The Grattan Institute, plus leading epidemiologists, have suggested an 80 per cent target. However, their modelling included children, not just adults.

Vaccinating 70 per cent of Australia’s 20.6 million adults would be only around 56 per cent of the total 25 million population including children. A goal of vaccinating 80 per cent of adults is only 65 per cent of the whole population.

Professor Catherine Bennett, chair in epidemiology at Deakin University, said the 70 and 80 per cent targets for lifting restrictions were higher than that of the United Kingdom before its July 19 “freedom day”, when only 68.5 per cent of adults were fully vaccinated.

She said Australia’s higher goal was a good move, considering few Australians had any virus antibodies from being infected.

“That looks about right. We don’t have that natural immunity from infection, so aiming for a slightly higher rate than the UK makes sense,” Professor Bennett said.

“Once we get 70 per cent vaccinated, you really reduce the number of people at risk.”

Will we get there?

Hesitancy and distribution are key issues.

Recent surveys from the University of Melbourne found about 22 per cent of Australians were ‘vaccine hesitant’ or wouldn’t get the jab.

The majority say they will get vaccinated, but those hesitancy numbers could be enough to put the 80 per cent goal out of reach.

However, Professor Bennett expected hesitancy to decrease, as the rollout progressed.

“Overseas, apart from the US, the pattern has been that it picks up as it goes. It’s not just about hesitancy. Lots of things affect people’s uptake of vaccines, like accessibility and preferences,” she said.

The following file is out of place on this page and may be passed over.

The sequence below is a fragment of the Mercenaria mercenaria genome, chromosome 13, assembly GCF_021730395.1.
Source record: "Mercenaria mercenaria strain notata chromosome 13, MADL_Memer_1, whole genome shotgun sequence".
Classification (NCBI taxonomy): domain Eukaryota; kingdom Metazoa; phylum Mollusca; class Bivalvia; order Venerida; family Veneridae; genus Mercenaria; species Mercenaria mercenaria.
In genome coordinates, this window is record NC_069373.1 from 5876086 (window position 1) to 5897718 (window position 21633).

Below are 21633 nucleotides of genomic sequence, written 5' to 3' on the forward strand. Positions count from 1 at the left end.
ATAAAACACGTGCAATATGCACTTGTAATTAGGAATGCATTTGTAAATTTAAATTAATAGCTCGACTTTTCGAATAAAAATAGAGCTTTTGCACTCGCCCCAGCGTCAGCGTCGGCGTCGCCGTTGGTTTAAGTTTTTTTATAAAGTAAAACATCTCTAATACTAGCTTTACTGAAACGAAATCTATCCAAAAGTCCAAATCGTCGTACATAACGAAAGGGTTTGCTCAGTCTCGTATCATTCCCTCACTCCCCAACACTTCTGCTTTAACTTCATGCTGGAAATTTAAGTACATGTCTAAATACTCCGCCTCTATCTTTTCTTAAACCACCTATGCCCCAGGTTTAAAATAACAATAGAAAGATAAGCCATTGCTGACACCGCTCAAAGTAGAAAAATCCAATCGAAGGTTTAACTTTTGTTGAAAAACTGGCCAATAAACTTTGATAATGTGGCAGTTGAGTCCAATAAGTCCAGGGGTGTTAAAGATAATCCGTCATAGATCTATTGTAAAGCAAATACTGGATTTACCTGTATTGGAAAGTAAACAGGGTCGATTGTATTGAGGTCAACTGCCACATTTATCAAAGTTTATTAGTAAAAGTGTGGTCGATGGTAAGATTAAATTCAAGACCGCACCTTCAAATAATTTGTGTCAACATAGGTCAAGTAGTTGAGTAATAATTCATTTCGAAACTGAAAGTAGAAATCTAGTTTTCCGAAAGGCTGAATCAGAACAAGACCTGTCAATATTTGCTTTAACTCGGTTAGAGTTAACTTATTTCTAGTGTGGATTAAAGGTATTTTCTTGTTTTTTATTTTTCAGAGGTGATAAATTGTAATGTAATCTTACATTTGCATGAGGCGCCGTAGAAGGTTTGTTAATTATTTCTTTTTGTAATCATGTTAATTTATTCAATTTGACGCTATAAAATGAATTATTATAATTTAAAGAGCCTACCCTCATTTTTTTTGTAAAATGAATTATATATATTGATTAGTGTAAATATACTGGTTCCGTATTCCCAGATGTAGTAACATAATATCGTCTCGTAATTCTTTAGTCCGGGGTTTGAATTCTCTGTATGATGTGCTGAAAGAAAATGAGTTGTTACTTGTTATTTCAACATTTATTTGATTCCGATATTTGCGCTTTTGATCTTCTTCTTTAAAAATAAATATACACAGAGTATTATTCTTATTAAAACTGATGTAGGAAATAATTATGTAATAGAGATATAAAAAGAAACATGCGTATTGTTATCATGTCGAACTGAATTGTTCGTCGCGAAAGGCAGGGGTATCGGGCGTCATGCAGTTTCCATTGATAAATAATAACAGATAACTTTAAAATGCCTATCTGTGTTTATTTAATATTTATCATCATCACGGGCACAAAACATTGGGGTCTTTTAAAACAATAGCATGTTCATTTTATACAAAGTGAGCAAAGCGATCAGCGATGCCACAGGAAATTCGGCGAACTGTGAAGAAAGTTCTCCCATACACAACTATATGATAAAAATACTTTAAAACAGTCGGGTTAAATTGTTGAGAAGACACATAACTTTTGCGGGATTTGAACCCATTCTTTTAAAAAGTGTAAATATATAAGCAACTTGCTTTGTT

“Lots of things are encouraging indicators. Once they said under-50s could get AstraZeneca, thousands a week got it. We hear things in the media, but if you look across the country, people are getting on with it.

“Think what will happen when we open Pfizer to under-40s, with growing capacity and growing supplies. There are people sitting back now, but there will be motivation and realisation of outbreaks getting harder to contain.”

She suggested “some healthy interstate competition” could see vaccination targets hit even quicker.

“If we’re being competitive about contact tracing and lockdowns, we’ve got to get competitive about our vaccine numbers, too,” Professor Bennett said.

What about children?

No vaccines are currently recommended for use in children.

Australia’s Therapeutic Goods Administration recently approved Pfizer for use in anyone aged above 12, but that vaccine is currently not widely available for young people.

AstraZeneca is only approved for those over 18.

Many epidemiologists and public health experts believe Australia and the world will need to vaccinate children, potentially as young as six months.

“It doesn’t mean children won’t be included in the vaccine program,” Mr Morrison said last week, adding plans may be updated to vaccinate kids.

Vaccination in children
Indonesia began vaccinating its 12 to 17-year-olds in July. Photo: Getty

In NSW’s current outbreak, hundreds of children have been infected.

NSW Health figures, released on July 28, showed 458 of the 1861 cases – nearly 25 per cent – in the previous two weeks were aged under 19, including 188 aged under nine.

“We’re learning from outbreaks now, children will be really important. They’re at the core of transmission dynamics in pretty much every setting we’re seeing,” Professor Bennett said.

How much vaccine will Australia have?

Lots, based on current supply forecasts (or “horizons” in the latest government lingo).

The forecasts anticipate millions of weekly doses of AstraZeneca and Pfizer until the end of the year.

Adding another few million Moderna doses to the mix, the government is expecting between 44 million and 58 million vaccines to arrive in the country by the end of the year.

That’s not even counting Novavax, Australia’s other vaccine option.

The government has contracted 51 million doses, with some expected by year’s end, but Novavax faces significant production issues overseas.